*Name has been changed

"I wouldn’t wish my experiences on anyone, but I’m proud of how I’ve dealt with them."

When I was a baby my mum died of cancer. I don’t remember a lot from that time because I was so young but I know her death really broke my dad. He was never the same after she died. He turned to alcohol to cope, which made life at home really hard for me and my brothers.

For years, I was a carer for my dad. He was disabled as well as a heavy drinker so I felt a lot of pressure on me to be more responsible than I probably should have been at that age. Dad could also be quite violent at times, so my environment growing up really wasn’t a good one. Not your ideal childhood to look back on but I can’t change that. I often used to feel sad and would struggle because I felt angry but didn’t know why.

Just as I was starting my first year of high school, my dad died.

When he died it was a shock. I kept thinking to myself ‘how am I supposed to deal with this?’ I’d lost my mum and now my dad was gone too. I felt pain but I also felt quite numb. I loved my dad, but he’d put us through so much that it was hard to grieve the way you normally would.

Now Dad was gone, I needed somewhere else to live. I went to live with relatives, but it was difficult because there were so many of us in the same house and, financially, my relatives struggled to look after us all. I didn’t have any of my school friends around me for support because I’d moved so far away, so I felt a bit lost I suppose.

I did move again and went to live with two other relatives. For a while things were really good with them. They showed me love and helped me develop, which I now know that’s what you need in order to grow as a person. But I missed my brother so much, so I ended up moving again and living with him in his house. Everything settled down for a bit but then things became quite toxic. Not necessarily between me and my brother, but the people he had coming in and out of the house. He ended up being evicted which meant we both had to leave his house. So I moved again.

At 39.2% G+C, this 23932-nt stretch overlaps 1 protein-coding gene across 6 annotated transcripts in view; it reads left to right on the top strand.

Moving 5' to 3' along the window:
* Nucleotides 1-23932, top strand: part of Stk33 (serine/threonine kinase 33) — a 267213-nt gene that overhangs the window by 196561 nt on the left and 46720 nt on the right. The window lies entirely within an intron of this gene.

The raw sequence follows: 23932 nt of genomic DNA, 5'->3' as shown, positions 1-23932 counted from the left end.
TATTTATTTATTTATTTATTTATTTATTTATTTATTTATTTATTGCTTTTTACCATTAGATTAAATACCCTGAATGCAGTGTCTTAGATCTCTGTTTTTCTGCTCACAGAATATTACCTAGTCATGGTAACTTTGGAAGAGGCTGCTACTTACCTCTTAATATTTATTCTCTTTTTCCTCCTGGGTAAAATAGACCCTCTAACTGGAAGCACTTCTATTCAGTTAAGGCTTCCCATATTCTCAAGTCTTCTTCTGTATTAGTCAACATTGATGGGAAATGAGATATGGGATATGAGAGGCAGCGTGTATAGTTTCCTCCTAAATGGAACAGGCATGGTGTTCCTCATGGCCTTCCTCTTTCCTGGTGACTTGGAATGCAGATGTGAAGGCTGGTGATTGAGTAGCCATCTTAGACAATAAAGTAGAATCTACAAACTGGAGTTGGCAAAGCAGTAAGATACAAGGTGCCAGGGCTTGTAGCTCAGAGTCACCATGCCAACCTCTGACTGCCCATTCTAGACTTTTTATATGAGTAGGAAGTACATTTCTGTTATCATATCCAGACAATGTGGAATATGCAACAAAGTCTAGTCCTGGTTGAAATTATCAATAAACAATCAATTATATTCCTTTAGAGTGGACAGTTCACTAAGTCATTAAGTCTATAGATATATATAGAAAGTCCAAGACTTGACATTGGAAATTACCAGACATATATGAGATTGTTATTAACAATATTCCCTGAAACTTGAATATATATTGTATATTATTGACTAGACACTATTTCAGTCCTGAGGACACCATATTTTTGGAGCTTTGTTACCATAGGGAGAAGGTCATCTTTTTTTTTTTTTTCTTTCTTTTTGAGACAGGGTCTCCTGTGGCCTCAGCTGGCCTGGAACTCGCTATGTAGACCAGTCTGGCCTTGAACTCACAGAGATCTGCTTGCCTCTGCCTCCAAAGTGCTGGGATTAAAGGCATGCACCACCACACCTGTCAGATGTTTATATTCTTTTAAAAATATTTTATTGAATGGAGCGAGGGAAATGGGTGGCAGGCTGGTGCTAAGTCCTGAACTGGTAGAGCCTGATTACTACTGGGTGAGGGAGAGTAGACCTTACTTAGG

I stayed with a friend from school for a while. Her parents were really nice to me and tried to make me feel at home and safe, but obviously it wasn’t ideal. I’m not completely sure how Social Services ended up getting involved but I think it was because my friend's mum called the school to report my absence one day and the school started asking questions about my circumstances.

I know a lot of people have bad things to say about Social Services but, personally, I’ve had a good experience with them. As soon as they found out about my circumstances they stepped in to support me. I do think they should have been involved in my life years before they were, but I also think my brothers and I did a really good job at hiding what was going on at home. There were signs my old school could have picked up on, like the fact I always struggled in class and never seemed to learn anything, but I think because my appearance was always clean and tidy it never registered with them. I did try to speak to my head of year but she didn’t have the time to talk most days. It’s easy to assume the kids that are dressed well and look ‘cared for’ don’t need attention, but clearly that’s not the case.

Anyway, my Social Worker is lovely. She’s inspired me to study towards becoming a Social Worker myself one day, to help other young people like me. She was the person who brought me to Llamau. Which is where I still live today.  

I moved into Llamau’s supported accommodation over a year ago and I really like it here. At first the move felt quite daunting but, as I’ve moved so many times before, I’ve settled in quickly. It’s the first place that’s felt like a home to me.

Having such nice people around you really makes a difference. When I come home from college and the Support Workers here ask me how my day was and show a genuine interest in what I’ve done and learnt, it makes such a difference - especially if you’re having a dark day. It’s like coming home and having the heating on, but it’s not on, it’s just how warm they are and this place is.

Living here with people like Paula and Shona has helped me develop the belief that I can do what I want with my life. I’ve always been very independent but being here has helped me to become more resilient and I’d say quite strong in general. Looking back at my past, I had a terrible time, but I wouldn’t be who I am today without it. I wouldn’t wish my experiences on anyone but I’m proud of how I’ve dealt with them and know nothing can stop me and my positivity now. Well maybe Covid – no, not even Covid!